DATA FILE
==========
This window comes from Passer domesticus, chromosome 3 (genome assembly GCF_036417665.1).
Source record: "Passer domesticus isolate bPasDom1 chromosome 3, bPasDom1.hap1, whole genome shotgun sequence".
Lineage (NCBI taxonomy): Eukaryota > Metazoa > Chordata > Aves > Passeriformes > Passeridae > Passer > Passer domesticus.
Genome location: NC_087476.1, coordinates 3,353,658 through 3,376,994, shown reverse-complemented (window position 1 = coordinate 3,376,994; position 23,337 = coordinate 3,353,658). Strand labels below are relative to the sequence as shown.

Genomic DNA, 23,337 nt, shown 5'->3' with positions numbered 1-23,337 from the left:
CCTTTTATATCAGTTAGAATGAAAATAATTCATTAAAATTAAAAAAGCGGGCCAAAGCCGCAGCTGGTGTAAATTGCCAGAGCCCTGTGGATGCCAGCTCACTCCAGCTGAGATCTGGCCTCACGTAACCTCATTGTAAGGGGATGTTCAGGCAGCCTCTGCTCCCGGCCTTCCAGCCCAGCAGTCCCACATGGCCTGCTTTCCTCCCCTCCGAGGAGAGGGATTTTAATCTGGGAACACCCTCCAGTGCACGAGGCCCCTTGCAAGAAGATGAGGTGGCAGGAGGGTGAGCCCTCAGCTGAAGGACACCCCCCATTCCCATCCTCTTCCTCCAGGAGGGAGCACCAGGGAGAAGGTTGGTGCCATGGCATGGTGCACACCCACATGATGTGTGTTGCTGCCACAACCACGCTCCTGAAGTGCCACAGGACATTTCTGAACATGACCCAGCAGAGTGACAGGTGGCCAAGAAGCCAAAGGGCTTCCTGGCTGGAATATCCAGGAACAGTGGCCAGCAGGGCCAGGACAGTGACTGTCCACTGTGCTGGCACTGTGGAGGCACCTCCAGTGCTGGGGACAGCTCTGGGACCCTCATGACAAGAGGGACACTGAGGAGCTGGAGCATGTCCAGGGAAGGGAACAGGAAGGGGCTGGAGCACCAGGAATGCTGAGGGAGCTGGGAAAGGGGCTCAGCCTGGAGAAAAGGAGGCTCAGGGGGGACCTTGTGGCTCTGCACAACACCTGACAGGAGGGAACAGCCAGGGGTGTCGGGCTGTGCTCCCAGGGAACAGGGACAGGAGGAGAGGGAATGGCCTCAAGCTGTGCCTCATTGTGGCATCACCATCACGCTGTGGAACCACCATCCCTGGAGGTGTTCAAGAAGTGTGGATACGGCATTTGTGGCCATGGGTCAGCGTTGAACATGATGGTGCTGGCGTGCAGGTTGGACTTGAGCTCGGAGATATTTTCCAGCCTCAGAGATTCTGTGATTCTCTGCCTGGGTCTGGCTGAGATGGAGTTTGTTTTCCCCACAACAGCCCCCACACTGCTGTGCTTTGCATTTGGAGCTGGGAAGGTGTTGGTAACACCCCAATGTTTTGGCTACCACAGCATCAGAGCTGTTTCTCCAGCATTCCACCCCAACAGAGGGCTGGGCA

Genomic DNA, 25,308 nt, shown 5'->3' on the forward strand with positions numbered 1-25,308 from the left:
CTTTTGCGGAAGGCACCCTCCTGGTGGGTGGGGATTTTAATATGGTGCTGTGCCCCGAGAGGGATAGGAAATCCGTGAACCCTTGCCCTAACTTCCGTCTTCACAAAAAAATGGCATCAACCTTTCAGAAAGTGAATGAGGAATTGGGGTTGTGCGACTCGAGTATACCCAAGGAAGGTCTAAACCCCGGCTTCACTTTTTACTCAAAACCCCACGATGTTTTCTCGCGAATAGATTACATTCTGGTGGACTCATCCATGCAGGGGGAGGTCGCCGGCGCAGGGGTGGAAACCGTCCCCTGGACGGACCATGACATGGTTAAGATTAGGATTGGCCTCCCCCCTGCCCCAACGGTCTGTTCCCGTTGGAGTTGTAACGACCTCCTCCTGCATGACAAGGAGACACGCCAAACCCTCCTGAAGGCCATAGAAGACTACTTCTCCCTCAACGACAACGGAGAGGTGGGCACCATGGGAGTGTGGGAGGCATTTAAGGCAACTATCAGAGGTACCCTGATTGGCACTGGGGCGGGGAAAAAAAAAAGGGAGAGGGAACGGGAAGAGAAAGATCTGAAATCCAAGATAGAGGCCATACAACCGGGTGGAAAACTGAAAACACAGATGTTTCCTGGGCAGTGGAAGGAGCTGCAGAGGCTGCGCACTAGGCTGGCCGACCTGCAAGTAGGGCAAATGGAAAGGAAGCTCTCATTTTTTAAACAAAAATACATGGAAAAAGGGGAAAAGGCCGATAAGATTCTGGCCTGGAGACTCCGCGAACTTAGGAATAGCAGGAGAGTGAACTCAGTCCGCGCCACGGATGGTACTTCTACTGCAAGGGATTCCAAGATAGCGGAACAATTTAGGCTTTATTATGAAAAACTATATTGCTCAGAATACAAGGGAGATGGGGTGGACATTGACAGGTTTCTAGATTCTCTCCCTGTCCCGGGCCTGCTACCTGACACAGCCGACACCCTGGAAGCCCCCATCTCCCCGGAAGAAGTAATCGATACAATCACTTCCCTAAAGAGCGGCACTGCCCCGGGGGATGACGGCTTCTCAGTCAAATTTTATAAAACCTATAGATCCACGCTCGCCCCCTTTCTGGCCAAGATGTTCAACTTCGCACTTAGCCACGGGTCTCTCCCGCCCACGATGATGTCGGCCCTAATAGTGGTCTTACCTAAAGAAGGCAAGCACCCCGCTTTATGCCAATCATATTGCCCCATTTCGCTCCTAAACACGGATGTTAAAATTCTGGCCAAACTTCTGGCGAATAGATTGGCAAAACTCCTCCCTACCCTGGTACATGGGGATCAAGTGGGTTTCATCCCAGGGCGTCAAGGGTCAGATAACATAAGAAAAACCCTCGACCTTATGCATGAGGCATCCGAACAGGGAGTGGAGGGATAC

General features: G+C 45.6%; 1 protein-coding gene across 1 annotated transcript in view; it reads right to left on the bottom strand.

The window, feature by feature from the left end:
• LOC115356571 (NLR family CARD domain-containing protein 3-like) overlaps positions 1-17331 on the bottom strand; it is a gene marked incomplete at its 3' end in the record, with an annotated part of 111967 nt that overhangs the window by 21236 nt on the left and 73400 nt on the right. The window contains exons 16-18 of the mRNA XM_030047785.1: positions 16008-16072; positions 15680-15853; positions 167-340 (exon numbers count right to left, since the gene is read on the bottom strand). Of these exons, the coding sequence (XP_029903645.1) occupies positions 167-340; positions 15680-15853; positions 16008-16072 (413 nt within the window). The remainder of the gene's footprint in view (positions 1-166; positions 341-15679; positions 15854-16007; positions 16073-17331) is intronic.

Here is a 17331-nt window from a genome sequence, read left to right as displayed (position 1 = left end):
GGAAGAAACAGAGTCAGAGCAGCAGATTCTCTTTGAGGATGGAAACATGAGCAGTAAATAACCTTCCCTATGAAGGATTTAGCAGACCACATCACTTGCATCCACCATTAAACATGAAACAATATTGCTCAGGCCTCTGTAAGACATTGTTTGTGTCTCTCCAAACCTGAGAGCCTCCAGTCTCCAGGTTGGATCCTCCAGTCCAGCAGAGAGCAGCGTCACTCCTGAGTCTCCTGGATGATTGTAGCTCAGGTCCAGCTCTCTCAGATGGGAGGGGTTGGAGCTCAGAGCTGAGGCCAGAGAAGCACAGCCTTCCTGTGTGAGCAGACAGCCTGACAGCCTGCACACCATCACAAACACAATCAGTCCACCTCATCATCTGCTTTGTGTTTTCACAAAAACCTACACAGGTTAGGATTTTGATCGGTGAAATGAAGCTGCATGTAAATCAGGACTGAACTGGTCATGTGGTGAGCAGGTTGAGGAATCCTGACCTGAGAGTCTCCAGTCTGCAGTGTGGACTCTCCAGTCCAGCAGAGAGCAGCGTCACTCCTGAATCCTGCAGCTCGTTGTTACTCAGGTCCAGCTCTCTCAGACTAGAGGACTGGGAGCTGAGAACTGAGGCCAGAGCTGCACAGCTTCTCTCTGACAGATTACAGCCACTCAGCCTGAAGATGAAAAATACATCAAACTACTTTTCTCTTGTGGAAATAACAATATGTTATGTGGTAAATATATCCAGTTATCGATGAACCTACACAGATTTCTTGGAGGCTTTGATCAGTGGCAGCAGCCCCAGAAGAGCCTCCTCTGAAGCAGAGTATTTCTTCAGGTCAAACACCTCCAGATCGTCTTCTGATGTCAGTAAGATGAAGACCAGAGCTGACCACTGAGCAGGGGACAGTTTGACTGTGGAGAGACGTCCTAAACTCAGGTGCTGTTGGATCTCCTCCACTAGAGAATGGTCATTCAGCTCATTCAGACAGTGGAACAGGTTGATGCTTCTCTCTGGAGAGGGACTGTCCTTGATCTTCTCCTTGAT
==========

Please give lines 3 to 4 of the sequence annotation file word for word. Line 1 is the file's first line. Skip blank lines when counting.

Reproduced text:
Lineage (NCBI taxonomy): Eukaryota > Metazoa > Chordata > Aves > Passeriformes > Passeridae > Passer > Passer domesticus.
Genome location: NC_087476.1, coordinates 3,353,658 through 3,376,994, shown reverse-complemented (window position 1 = coordinate 3,376,994; position 23,337 = coordinate 3,353,658). Strand labels below are relative to the sequence as shown.